Jakks and Toybiz were the first to create additional play areas for their respective WWF and WCW figure lines in the 1990's. Despite the TitanTronLive figures being a relative disappointment, the actual Tron playset was extremely popular and likely proved to manufacturers that non-ring playsets would indeed sell. Mattel has carried this idea into the next generation, with several entrance playsets being introduced. One such set even integrates tablets in order to play your favorite entrance videos.

It was another Mattel playset that recently caught my eye. This set is the WWE Behind The Scenes Brawl. Admittedly, I pay less attention in general to these playsets than the figures themselves, but all seems to indicate that this set was originally released in the middle of 2015. This set contains all you need to recreate the backstage interview area currently utilized on WWE programming. Included is the curtain backdrop with logo sign and "lighting," a mesh "screen" that opens like a double door, a mounted camera, free-standing lighting rigs, three opening barrels, and a microphone.

You may recognize some of these pieces. The curtain backdrop pieces were included with individual figures in a Toys "R" Us exclusive set several years ago. The one figure that I picked up in that set, Mark Henry, included the older logo sign as well as a flat screen monitor that could easily be used with this set. In that release, the curtain was black and not the maroon hue that we have here. The camera, sans the stand included here, has seen several releases including most recently with the J & J Security figures.

The set is quick and easy to assemble. Once the backdrop pieces aresnapped together, everything else pretty much goes wherever you decide to place it. I picked this up as something that could be used as a nice display, but you're never too old to imagine some play possibilities. What if WWE launched a World Championship Wrestling-style studio show? Plop a ring down, set an announcer or two in front of the curtain, and have wrestlers roar through the mesh "entrance." It's 6:05 all over again!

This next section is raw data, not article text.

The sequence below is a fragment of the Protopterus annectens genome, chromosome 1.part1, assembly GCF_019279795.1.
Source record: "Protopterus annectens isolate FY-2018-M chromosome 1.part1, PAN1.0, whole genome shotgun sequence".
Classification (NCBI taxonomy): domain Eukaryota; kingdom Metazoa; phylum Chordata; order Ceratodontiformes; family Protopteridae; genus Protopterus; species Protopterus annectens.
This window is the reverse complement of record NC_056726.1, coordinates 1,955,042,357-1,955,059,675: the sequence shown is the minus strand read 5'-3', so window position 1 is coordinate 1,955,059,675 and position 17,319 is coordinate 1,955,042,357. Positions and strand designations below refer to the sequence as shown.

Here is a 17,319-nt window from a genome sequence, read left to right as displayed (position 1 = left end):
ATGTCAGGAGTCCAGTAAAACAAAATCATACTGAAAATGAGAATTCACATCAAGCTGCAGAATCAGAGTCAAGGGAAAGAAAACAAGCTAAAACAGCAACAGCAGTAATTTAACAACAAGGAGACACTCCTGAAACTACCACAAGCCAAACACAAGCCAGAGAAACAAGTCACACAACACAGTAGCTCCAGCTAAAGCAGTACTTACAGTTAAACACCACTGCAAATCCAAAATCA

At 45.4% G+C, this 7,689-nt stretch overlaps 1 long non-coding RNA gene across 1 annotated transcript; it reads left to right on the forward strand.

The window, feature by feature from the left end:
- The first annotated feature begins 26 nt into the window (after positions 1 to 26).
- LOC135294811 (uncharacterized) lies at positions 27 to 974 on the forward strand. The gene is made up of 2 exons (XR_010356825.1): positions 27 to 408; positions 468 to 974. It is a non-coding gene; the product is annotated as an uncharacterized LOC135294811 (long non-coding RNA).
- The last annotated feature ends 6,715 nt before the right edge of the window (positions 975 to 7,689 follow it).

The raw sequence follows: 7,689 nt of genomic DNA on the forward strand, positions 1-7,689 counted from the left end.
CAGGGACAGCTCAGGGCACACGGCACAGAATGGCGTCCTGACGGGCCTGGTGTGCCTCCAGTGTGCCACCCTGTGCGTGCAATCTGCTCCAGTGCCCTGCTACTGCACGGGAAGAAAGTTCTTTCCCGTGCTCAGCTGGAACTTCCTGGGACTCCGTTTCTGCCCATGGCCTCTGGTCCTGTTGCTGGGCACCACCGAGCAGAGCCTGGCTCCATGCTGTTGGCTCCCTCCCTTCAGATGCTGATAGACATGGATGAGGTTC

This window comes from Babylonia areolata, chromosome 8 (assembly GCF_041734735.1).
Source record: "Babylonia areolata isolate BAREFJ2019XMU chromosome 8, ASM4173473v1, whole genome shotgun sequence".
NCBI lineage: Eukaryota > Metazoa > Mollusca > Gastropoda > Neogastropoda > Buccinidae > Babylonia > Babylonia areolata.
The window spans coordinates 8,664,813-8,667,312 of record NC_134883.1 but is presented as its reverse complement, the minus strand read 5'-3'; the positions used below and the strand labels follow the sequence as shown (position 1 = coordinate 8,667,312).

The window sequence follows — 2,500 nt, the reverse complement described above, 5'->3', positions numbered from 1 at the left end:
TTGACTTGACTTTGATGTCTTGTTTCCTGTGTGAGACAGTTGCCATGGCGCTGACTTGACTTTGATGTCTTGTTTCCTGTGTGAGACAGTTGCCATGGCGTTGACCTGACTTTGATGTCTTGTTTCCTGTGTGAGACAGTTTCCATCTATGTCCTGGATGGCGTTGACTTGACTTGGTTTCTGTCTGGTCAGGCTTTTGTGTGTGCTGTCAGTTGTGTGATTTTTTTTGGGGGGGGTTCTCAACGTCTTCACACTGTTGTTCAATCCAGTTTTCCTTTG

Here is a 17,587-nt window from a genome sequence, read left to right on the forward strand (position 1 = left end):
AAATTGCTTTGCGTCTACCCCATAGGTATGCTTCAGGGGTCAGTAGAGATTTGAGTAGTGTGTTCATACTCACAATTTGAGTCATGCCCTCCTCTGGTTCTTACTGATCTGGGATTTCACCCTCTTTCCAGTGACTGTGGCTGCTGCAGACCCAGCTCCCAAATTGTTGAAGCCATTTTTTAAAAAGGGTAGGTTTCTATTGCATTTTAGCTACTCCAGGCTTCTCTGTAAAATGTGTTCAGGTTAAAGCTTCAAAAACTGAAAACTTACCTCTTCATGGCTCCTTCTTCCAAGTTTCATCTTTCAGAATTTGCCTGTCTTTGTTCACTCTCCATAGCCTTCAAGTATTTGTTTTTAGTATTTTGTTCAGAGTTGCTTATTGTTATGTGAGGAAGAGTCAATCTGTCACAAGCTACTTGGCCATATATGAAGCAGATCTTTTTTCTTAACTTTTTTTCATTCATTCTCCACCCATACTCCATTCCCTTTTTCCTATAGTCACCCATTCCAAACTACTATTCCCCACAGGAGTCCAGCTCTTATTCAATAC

Perhaps the most fitting figure for this set is coming very soon. Despite the prototype not having a microphone-holding hand, Renee Young's first figure will be a perfect companion to this set. As the most important and impactful interviewer in WWE since Mean Gene Okerlund, I'm looking forward to the Lunatic Fringe's number one fan taking her rightful place "Behind The Scenes" in the Mattel line. In the meantime, Mattel has given us Jim Ross, Michael Cole, and Jerry "The King" Lawler to conduct interviews, hopefully with more commentators to come. A Mattel Mauro Ranallo, anyone?

The set is fun, but not flawless. I could have done without the barrels, although I understand why they are included. Smash away, kids! I'd have preferred more equipment, or even some anvil cases. For a price of $35, some of the lights should really work. It couldn't have cost much to put some tiny Christmas lights above the curtain to give forth at least a small glow. That being said, the set is selling for above retail on the secondary market. It's popular even without special effects. Once Renee is released in a short while, I wouldn't be surprised if the playset becomes even more popular.

I like this set a lot. I'd have spent hours with such a set as a kid, just cutting promos. I made my own such backdrops back then, but an official item just makes it all the cooler. Kudos to Mattel for seeing the value in extending the fantasy.

Thursday, January 21, 2016

Mattel Goes "Sycho"

He was Vicious. He was Justice. He was Humongous. He was even "Sycho." A master of the powerbomb, a skyscraper, and the master and ruler of the world. He is Sid. There's little middle ground on the man. You either like him or you don't. He had a look that was absolutely made for the wrestling business in a time when big men ruled. He hit all of the major companies as well as the top titles. Although he made it to the top of the mountain, various issues prevented him from staying there, or in any promotion, for very long. Now, thanks to Mattel, the man that rules the world is back.

The WWE action figure manufacturer is kicking the year off right. New packaging and many new characters. The first Elite series already contains three Flashback figures, usually favorites on this blog, with Davey Boy Smith and The Godfather joining Sid. The new Elite packaging is very attractive. The bubble is once again "open air" at the top, looking a lot like some superhero figure packaging that I've seen. The figures are also categorized with the logo (Legends, Divas, NXT, etc) that they're most associated with, although in 2016 I'm not sure how a current star can necessarily be labeled from either Raw or Smackdown.